Venezuelan President Nicolas Maduro Falls Off Bicycle During Party Event At Caracas [VIDEO]

Maduro waves to the crowd as he and his fellow riders take a spin around the center of Caracas.
Image Reuters

Venezuelan President Nicolás Maduro took a spill on Sunday during an event honoring youth members of his United Socialist Party, falling off his bicycle as he and other party members rode around the center of Caracas. Afterward, Maduro laughed off the fall, telling state television VTV, "We were taking it pretty fast, I felt like it was too fast...and as I was talking with [Caracas mayor] Jorge [Rodríguez], I let go of the handlebars and we crashed, but as soon as we crashed, we got up dying of laughter. Let he who falls get up again and he who gets up again, keep on pushing." No one was injured in the accident. To watch video of the accident, hit the link at the bottom of the page.

Several ministers and party leaders as well as a large crowd of youth members accompanied Maduro on the 8-kilometer (4.9-mile) ride through the center of the Venezuelan capital to the "Los Museos" plaza, where a ceremony was being held in honor of the fifth anniversary of the creation of the United Socialist Party Youth. There, Maduro delivered a speech lauding them, telling the crowd, "The young are the true guarantee that the dreams of [national liberator Simón] Bolívar and [late president Hugo] Chávez live on in time. Everything we do in the present is for the young." He added, "Chávez was the eternal youth who planted the seed of true life. Chávez loved and touched everyone. He who respected the people, he who taught us to respect the people, its values. That was Hugo Chávez and we are Chávez."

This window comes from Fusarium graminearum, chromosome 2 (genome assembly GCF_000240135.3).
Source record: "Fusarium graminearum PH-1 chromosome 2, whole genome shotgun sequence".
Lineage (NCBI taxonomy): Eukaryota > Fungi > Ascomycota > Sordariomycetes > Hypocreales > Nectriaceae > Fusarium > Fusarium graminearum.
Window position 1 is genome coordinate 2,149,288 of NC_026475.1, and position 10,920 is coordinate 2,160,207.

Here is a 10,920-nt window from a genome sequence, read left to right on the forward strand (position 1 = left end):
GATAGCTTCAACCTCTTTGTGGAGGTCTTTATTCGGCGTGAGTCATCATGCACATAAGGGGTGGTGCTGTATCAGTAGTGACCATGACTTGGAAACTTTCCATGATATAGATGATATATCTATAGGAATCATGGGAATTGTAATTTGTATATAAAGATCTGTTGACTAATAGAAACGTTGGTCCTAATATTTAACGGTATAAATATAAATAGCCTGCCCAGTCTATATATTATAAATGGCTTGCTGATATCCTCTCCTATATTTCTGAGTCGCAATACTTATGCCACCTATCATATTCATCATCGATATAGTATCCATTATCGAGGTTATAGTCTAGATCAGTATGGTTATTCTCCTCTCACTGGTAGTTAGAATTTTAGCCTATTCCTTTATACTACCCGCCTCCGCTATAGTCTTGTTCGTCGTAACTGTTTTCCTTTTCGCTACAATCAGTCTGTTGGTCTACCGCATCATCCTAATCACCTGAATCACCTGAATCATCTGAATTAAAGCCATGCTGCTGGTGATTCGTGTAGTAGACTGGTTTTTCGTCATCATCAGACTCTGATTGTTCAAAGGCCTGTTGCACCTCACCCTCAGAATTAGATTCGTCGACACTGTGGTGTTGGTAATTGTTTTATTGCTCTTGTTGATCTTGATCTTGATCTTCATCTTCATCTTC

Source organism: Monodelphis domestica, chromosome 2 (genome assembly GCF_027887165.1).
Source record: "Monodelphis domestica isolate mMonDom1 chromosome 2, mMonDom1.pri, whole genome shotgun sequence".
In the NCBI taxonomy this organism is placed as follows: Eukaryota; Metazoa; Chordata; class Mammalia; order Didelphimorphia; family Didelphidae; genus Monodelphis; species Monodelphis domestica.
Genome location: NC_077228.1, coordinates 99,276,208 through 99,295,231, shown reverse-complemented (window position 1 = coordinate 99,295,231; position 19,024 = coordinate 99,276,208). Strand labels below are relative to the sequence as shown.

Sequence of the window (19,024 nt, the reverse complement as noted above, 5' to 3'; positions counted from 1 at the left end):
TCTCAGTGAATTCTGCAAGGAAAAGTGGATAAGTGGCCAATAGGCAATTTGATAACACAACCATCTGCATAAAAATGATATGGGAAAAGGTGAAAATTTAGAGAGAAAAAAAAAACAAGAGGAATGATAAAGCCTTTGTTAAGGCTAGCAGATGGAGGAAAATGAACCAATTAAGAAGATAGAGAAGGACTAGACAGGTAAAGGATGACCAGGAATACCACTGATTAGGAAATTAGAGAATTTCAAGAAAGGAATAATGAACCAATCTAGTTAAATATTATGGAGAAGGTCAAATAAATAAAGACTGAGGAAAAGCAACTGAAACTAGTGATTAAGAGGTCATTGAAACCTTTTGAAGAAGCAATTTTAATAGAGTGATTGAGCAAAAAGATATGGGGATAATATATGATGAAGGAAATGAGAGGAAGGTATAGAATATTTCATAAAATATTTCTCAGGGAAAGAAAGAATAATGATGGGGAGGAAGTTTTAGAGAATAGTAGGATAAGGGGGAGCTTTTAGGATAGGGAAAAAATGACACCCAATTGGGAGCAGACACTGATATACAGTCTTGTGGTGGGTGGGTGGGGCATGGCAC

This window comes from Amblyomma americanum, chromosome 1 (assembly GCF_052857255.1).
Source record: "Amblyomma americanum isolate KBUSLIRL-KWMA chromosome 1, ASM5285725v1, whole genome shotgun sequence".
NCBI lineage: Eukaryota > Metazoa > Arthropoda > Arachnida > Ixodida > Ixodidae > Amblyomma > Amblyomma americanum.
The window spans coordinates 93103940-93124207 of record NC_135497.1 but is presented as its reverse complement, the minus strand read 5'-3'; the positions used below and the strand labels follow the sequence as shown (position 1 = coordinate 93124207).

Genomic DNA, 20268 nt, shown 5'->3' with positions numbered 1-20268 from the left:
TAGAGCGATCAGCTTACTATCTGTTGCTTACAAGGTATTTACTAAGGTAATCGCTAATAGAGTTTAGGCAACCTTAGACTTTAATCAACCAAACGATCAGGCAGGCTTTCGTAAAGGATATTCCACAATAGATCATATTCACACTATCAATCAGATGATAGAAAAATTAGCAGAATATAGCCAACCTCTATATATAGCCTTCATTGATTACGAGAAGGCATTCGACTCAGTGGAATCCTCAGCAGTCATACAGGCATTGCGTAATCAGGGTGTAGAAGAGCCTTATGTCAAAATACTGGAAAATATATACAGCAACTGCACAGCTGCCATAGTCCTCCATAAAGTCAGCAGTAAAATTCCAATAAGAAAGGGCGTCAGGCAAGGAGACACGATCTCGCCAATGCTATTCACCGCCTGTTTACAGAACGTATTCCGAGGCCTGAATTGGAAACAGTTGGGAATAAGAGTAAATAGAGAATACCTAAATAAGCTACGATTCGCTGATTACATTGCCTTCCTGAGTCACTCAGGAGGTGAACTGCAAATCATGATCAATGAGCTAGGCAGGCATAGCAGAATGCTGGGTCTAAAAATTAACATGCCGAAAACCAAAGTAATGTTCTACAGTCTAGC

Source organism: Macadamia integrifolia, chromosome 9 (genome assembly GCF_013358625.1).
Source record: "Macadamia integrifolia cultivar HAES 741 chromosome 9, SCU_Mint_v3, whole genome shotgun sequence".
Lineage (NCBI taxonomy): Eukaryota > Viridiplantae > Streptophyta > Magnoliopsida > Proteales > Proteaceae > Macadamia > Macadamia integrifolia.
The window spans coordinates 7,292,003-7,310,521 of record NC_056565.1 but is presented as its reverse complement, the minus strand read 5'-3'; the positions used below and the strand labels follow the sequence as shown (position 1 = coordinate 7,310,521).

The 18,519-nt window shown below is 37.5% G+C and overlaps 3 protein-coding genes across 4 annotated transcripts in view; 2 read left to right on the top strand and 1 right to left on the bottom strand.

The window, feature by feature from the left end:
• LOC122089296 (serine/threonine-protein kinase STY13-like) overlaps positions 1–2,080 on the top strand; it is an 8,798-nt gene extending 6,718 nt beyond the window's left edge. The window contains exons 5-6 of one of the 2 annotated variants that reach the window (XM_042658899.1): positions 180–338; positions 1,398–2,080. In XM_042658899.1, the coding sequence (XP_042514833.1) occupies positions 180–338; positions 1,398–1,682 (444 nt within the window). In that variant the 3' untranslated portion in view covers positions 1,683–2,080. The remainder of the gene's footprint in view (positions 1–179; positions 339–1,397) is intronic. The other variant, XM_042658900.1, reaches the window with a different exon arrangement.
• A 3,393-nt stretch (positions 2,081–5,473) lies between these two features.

Maduro has developed a reputation for clumsiness, especially of the verbal sort, after being elected in April. While still on the campaign trail, he was mocked in the international and opposition media for claiming that his late predecessor Hugo Chávez had visited him in the form of a bird and told him he would win the election. More recently, in calling for more resources to be allocated for education, he said the state would "multiple ourselves just like Christ multiplied the penises" before correcting himself. "Pardon me, the fishes and the loaves. Pardon the expression. Just like Christ multiplied the loaves and the fish."

On Sunday, he told members of the press that another phrase suspected to be a slip of the tongue in his speech that day was actually a trick meant to bring greater publicity to his announcement that his government would provide 35 million books for free to primary school students. "Monday," he said in his speech, "we're going to begin the handing out of 35 million libros y libras" - meaning "books and pounds". On Monday, Maduro told the press, "I set a little trap and some fell for it. A shame everyone didn't."

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David Iaconangelo is a Brooklyn-based writer and translator.  Formerly editor of ZafraLit, a blog of new short fiction from Cuba.  He has lived in and reported from various Latin American countries. 

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